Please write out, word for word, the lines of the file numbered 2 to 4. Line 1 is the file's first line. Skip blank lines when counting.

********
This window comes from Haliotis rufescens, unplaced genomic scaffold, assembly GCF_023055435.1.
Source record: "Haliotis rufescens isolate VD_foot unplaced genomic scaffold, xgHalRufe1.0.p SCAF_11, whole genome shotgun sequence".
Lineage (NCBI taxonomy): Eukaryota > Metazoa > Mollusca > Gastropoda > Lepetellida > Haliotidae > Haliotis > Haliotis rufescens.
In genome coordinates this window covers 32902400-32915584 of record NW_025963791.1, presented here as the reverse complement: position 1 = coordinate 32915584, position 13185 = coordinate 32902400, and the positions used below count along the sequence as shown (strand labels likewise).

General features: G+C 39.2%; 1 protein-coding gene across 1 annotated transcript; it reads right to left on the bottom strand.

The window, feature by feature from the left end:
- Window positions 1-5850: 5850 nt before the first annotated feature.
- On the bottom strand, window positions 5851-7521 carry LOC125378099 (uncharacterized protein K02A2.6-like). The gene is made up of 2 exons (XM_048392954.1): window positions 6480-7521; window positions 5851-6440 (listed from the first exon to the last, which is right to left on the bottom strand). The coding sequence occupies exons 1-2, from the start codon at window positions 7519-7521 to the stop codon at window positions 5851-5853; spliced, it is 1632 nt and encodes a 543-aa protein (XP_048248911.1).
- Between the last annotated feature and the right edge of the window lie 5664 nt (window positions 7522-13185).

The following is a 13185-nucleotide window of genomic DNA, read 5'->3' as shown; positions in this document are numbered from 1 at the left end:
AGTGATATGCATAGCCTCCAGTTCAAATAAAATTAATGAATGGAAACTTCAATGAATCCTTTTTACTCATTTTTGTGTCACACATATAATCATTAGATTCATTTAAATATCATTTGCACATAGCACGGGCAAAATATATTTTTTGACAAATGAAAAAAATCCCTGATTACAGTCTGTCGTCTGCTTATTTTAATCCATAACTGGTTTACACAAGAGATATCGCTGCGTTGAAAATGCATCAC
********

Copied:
Source record: "Haliotis rufescens isolate VD_foot unplaced genomic scaffold, xgHalRufe1.0.p SCAF_11, whole genome shotgun sequence".
Lineage (NCBI taxonomy): Eukaryota > Metazoa > Mollusca > Gastropoda > Lepetellida > Haliotidae > Haliotis > Haliotis rufescens.
In genome coordinates this window covers 32902400-32915584 of record NW_025963791.1, presented here as the reverse complement: position 1 = coordinate 32915584, position 13185 = coordinate 32902400, and the positions used below count along the sequence as shown (strand labels likewise).